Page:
Courtesy of Zero Hedge
Having successfully, closed on its $66 billion purchase of the agrochemical company Monsanto in June, we suspect Germany's Bayer AG, is more than a little concerned now after failing to persuade a judge to set aside a jury’s $289 million verdict in the first trial over allegations that its Roundup weed killer causes cancer.
As a reminder, in August, a San Francisco Jury awarded $289 million in damages to a former school groundskeeper, Dewayne Johnson, who said Monsanto's Roundup weedkiller gave him terminal cancer. The award consists of $40 million in compensatory damages and $250 million in punitive damages.
Johnson's trial was fast-tracked due to the severe state of his non-Hodgkins lymphoma, a cancer of the lymph system he says was triggered by Roundup and Ranger Pro, a similar glyphosate herbicide that he applied up to 30 times per year. His doctors didn't think he'd live to live to see the verdict.
Johnson testified that he had been involved in two accidents during his work in which he was doused with the product, the first of which happened in 2012. Two years later, the 46-year-old father of two was diagnosed with lymphoma – which has covered as much as 80% of his body in lesions.
Monsanto says it will appeal the verdict.
> “Today’s decision does not change the fact that more than 800 scientific studies and reviews — and conclusions by the U.S. Environmental Protection Agency, the U.S. National Institutes of Health and regulatory authorities around the world — support the fact that glyphosate does not cause cancer, and did not cause Mr. Johnson’s cancer,” Monsanto Vice President Scott Partridge said in a statement.
Appeal they did and today the verdict came down.
San Francisco superior court judge Suzanne Bolanos had suggested in an initial written ruling this month that she was considering granting a new trial, but her final ruling today largely sided with Dewayne “Lee” Johnson, denying Monsanto's request to overturn the verdict.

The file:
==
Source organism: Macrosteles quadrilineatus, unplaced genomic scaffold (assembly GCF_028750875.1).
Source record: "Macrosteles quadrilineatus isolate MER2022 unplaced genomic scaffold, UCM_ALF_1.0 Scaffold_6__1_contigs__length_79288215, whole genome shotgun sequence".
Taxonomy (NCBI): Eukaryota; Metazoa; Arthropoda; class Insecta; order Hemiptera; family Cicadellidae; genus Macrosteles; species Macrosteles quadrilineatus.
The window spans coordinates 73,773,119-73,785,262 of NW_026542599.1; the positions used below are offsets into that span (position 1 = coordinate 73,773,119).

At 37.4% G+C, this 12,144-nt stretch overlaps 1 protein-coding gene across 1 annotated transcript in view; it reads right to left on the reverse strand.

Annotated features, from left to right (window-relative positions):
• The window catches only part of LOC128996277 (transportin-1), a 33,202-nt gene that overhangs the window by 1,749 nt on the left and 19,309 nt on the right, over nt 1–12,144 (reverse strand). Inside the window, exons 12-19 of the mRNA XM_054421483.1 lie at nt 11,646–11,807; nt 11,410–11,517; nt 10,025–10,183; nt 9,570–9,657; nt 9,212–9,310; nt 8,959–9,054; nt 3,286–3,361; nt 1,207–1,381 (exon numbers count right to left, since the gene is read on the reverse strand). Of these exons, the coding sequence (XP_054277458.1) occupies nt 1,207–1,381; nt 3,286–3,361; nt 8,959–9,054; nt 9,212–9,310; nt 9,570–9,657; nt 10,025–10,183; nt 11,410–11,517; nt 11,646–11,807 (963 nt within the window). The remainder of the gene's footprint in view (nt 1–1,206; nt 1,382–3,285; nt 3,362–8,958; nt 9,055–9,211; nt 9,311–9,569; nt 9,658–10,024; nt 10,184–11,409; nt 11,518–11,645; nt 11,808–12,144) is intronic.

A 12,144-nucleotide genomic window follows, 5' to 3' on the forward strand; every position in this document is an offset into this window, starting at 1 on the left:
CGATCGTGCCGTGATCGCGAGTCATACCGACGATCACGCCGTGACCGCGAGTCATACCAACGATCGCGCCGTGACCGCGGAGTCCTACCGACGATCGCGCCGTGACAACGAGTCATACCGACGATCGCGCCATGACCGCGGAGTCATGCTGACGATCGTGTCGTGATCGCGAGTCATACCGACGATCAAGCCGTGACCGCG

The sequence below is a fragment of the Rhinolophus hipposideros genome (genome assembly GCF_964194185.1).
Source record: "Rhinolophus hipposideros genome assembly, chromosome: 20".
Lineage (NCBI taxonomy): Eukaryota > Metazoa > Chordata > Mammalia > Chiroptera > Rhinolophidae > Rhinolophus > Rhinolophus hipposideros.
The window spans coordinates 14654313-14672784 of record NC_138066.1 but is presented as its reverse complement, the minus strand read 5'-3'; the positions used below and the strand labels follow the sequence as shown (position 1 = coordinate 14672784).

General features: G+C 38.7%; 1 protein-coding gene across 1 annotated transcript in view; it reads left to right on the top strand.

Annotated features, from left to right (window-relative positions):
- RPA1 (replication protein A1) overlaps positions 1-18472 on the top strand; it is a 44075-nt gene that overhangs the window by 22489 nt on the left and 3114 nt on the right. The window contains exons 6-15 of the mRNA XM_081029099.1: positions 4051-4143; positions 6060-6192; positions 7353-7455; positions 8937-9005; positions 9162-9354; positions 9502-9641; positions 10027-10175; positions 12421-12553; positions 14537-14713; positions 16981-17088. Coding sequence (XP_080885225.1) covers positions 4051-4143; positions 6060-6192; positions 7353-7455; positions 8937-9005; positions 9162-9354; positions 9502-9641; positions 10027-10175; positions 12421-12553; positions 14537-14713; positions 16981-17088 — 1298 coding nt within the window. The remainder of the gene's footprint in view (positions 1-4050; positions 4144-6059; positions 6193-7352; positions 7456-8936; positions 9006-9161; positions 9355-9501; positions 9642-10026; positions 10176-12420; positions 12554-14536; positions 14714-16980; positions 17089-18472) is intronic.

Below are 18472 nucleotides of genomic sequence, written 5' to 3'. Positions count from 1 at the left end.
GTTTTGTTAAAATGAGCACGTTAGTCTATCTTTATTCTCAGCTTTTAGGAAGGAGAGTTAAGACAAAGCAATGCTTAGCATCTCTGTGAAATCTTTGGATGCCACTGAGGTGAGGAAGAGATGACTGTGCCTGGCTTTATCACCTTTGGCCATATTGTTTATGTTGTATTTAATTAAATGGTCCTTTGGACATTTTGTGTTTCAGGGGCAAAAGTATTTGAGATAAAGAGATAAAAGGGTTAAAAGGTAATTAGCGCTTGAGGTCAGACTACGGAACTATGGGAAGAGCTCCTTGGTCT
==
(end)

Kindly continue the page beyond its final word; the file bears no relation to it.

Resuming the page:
As Bloomberg reports, a California state judge rejected Bayer’s arguments that the jury didn’t have any basis to conclude that the herbicide caused an ex-school groundskeeper’s cancer.
However, she has ruled to reduce punitive damages from $250m to $39m, noting in her ruling Monday that if Johnson did not accept the lower punitive damages, she would order a new trial for Monsanto.
> "The punitive damages award must beconstitutionally reduced to the maximum allowed by due process in this case — $39,253,209.35— equal to the amount of compensatory damages awarded by the jury based on its findings of harm to the plaintiff."
In a recent interview, Johnson told the Guardian that he wanted to see his case have a long-term impact, including new restrictions and labeling for the herbicide.
> "I hope [Monsanto] gets the message that people in America and across the world are not ignorant. They have already done their own research,”he said, adding:
> “I’m hoping that it snowballs and people really get the picture and they start to make decisions about what they eat, what they spray in their farms.”
This ruling opens Bayer to considerably higher damages as thousands of plaintiffs across the country have made similar legal claims, alleging that glyphosate exposure caused their cancer or resulted in the deaths of their loved ones.